SOMETHING I SAID
By Dwight Hobbes
Minnesota Viking Adrian Peterson sustains America’s history of extraordinarily privileged Black men with no regard for their forebears’ suffering. He joins egomaniacal entertainer Prince and former St. Louis Cardinals centerfielder Curt Flood to insult the memory of Africans who suffered slavery’s cruelty.
Peterson’s reckless, self-serving tripe claiming that the wealthy football players’ lot, ensconced in luxurious gated communities with more money than they’ll live long enough to spend, is comparable to the forced bondage by which, among other atrocities, families were ripped and torn apart, limbs were lopped off to stop runaways, and women were raped at will, is an abysmal affront to their own African American ancestors.
This is exactly what Prince did with his self-righteous bellyaching that Warner Bros. Records, which signed him to a $100,000,000 deal (if that’s slave wages, sign me up) and expected him to be accountable for the quality of the product he delivered, treated the pampered narcissist like a slave. What on earth would this spoiled, middle-class-spawned egotist know about servitude at all, much less being treated like a beast of burden, no less chattel than livestock?
He even had the gall to go on television at the American Music Awards with “slave” scrawled on his face. It is what Flood did, earning $90,000 a summer and grousing that, because he had to abide by a lucrative contract no one put a gun to his head to sign, he was oppressed. It can at least be said to Curt Flood’s credit that, asinine though his comparison to slavery was, he stuck to his guns, didn’t show up for work in 1970, sat the season out, and the next year, rather than give in on his fight to be employed where saw fit, quit the game of baseball.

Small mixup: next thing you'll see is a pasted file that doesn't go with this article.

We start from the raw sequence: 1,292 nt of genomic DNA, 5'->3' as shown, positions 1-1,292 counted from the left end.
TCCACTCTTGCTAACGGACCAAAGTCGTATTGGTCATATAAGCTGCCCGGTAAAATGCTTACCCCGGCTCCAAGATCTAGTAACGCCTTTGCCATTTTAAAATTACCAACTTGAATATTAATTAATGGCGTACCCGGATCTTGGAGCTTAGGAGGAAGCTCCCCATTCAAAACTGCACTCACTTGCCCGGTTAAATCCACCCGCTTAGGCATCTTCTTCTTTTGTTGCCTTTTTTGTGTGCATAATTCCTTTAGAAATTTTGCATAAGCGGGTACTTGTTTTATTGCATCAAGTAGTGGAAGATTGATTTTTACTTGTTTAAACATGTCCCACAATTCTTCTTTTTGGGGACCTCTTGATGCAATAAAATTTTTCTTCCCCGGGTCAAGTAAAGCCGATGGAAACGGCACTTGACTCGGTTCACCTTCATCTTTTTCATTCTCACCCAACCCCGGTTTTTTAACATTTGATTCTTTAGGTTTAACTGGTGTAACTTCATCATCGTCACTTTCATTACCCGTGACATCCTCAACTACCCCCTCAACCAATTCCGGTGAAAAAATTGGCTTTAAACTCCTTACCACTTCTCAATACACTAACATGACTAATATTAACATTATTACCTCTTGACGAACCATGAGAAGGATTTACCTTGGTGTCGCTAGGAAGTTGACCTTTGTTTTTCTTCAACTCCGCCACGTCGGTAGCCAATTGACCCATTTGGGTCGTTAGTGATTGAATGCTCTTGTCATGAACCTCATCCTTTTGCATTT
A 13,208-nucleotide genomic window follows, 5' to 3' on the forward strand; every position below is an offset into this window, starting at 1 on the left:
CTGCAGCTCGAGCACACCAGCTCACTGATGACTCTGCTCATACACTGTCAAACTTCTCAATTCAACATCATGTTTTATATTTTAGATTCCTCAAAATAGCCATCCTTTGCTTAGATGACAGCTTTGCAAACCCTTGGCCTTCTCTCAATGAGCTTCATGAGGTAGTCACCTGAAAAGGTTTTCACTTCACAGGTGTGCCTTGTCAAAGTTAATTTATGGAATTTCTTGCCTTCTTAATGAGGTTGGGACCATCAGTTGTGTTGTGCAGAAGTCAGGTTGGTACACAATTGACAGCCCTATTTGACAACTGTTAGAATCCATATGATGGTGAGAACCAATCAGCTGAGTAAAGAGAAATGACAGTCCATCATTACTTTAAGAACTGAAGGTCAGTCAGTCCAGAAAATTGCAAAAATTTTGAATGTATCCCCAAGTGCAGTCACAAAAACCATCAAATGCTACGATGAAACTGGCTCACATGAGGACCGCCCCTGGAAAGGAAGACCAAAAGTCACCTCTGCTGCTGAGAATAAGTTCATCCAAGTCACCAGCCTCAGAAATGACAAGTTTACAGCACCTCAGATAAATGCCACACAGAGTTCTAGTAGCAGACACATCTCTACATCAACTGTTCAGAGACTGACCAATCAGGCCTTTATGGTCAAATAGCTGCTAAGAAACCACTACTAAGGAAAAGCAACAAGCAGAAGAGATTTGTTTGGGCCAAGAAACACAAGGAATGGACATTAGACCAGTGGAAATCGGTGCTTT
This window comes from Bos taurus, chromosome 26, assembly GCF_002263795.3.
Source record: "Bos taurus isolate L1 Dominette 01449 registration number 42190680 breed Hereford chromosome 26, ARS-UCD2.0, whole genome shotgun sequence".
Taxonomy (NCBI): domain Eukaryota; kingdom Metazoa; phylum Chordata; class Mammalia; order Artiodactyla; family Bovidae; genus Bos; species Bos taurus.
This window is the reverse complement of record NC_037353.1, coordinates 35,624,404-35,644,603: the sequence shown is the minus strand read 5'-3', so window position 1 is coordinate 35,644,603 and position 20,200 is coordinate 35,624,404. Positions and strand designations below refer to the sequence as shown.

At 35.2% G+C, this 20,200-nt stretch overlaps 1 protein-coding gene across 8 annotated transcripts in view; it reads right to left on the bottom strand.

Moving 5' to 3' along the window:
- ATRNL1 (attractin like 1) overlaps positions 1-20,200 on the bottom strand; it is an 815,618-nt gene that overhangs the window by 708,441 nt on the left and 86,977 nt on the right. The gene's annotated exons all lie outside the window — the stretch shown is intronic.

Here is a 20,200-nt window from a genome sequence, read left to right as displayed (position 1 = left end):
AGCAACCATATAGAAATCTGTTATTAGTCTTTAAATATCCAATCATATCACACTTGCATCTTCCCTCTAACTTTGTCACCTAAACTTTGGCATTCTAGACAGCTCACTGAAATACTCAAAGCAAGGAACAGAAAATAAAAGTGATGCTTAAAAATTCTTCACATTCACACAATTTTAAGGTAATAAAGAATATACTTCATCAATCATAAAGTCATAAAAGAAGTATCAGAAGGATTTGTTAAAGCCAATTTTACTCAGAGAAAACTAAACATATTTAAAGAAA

Peterson has not the first idea what even mere hardship is, let alone the brutal misery of subsisting in a dirt-floor shack on pig guts and other slop, wearing rags and being whipped worse than a dog if he so much as behaved like a self-respecting man. He doesn’t desperately hunger for freedom; he arrogantly expects to have his behind kissed.
Pro footballers are angry about the owners instituting a lockout to rein in the outlandish salaries to which Peterson and others feel absolutely entitled. This is not to say a single owner is in any danger of ending up in the poorhouse.
Fans who pay exorbitant ticket prices actually have the most at stake. Bottom line, it’s a labor dispute between employers and employees, one that has not gone the way employees wanted. Not by a long shot.
Fine, Peterson. Sit in your Jacuzzi or your Jaguar and talk to your accountant about what kind of financial shape you’ll be in if you don’t earn yet another annual 10 million dollars or so this year. That is idiotic enough. That is being greedy enough.
But do not, especially in front of Black youth who look up to you as some kind of hero, unconscionably trash the history of tragic anguish that characterized countless lives before you came strutting along into insulated celebrity. Do not slur the sensibilities of African Americans who have enough decency and common sense of honor their predecessors.
Do not, in fact, disgrace yourself with such blatantly bogus posturing. Get in the real word. And, then, apologize.
Dwight Hobbes welcomes reader responses to firstname.lastname@example.org.